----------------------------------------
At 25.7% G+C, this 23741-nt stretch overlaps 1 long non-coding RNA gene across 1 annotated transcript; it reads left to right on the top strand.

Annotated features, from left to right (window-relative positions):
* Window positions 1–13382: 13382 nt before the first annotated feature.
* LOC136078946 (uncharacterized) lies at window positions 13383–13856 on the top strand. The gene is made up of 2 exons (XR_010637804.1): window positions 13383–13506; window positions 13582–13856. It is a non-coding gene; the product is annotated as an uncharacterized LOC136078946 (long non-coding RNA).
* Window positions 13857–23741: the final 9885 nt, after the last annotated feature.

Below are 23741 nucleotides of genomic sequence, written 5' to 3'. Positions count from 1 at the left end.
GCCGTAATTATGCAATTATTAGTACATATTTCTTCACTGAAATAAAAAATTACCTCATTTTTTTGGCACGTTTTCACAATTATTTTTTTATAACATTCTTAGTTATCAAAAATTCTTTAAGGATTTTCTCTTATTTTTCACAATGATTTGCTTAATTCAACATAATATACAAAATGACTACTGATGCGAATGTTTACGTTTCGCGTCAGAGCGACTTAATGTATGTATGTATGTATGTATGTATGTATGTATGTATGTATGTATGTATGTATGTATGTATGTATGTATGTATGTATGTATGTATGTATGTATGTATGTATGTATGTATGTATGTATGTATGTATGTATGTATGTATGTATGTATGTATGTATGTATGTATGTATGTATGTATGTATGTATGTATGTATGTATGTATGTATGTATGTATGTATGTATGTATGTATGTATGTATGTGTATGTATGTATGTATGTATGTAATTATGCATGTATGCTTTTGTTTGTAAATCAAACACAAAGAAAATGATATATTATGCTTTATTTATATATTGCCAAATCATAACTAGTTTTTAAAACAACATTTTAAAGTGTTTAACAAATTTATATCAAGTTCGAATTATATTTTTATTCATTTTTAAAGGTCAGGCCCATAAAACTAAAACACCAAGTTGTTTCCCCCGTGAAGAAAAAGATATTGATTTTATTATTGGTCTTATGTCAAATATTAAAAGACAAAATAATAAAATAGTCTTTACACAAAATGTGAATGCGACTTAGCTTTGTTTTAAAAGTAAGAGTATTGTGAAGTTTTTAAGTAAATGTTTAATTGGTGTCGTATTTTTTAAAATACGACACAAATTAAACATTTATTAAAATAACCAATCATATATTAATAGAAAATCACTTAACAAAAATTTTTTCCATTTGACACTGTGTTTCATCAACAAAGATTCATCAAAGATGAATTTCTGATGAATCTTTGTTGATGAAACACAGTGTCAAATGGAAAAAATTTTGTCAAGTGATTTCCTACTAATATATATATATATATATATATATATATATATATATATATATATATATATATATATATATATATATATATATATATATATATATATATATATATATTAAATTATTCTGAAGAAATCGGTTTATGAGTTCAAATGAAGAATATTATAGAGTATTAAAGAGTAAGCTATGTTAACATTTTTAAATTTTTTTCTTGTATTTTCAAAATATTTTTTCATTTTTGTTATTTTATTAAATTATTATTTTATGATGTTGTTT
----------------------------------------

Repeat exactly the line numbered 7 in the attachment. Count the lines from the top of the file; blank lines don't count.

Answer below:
GCCGTAATTATGCAATTATTAGTACATATTTCTTCACTGAAATAAAAAATTACCTCATTTTTTTGGCACGTTTTCACAATTATTTTTTTATAACATTCTTAGTTATCAAAAATTCTTTAAGGATTTTCTCTTATTTTTCACAATGATTTGCTTAATTCAACATAATATACAAAATGACTACTGATGCGAATGTTTACGTTTCGCGTCAGAGCGACTTAATGTATGTATGTATGTATGTATGTATGTATGTATGTATGTATGTATGTATGTATGTATGTATGTATGTATGTATGTATGTATGTATGTATGTATGTATGTATGTATGTATGTATGTATGTATGTATGTATGTATGTATGTATGTATGTATGTATGTATGTATGTATGTATGTATGTATGTATGTATGTATGTATGTATGTATGTATGTATGTATGTATGTATGTATGTATGTATGTGTATGTATGTATGTATGTATGTAATTATGCATGTATGCTTTTGTTTGTAAATCAAACACAAAGAAAATGATATATTATGCTTTATTTATATATTGCCAAATCATAACTAGTTTTTAAAACAACATTTTAAAGTGTTTAACAAATTTATATCAAGTTCGAATTATATTTTTATTCATTTTTAAAGGTCAGGCCCATAAAACTAAAACACCAAGTTGTTTCCCCCGTGAAGAAAAAGATATTGATTTTATTATTGGTCTTATGTCAAATATTAAAAGACAAAATAATAAAATAGTCTTTACACAAAATGTGAATGCGACTTAGCTTTGTTTTAAAAGTAAGAGTATTGTGAAGTTTTTAAGTAAATGTTTAATTGGTGTCGTATTTTTTAAAATACGACACAAATTAAACATTTATTAAAATAACCAATCATATATTAATAGAAAATCACTTAACAAAAATTTTTTCCATTTGACACTGTGTTTCATCAACAAAGATTCATCAAAGATGAATTTCTGATGAATCTTTGTTGATGAAACACAGTGTCAAATGGAAAAAATTTTGTCAAGTGATTTCCTACTAATATATATATATATATATATATATATATATATATATATATATATATATATATATATATATATATATATATATATATATATATATATATATATATATTAAATTATTCTGAAGAAATCGGTTTATGAGTTCAAATGAAGAATATTATAGAGTATTAAAGAGTAAGCTATGTTAACATTTTTAAATTTTTTTCTTGTATTTTCAAAATATTTTTTCATTTTTGTTATTTTATTAAATTATTATTTTATGATGTTGTTT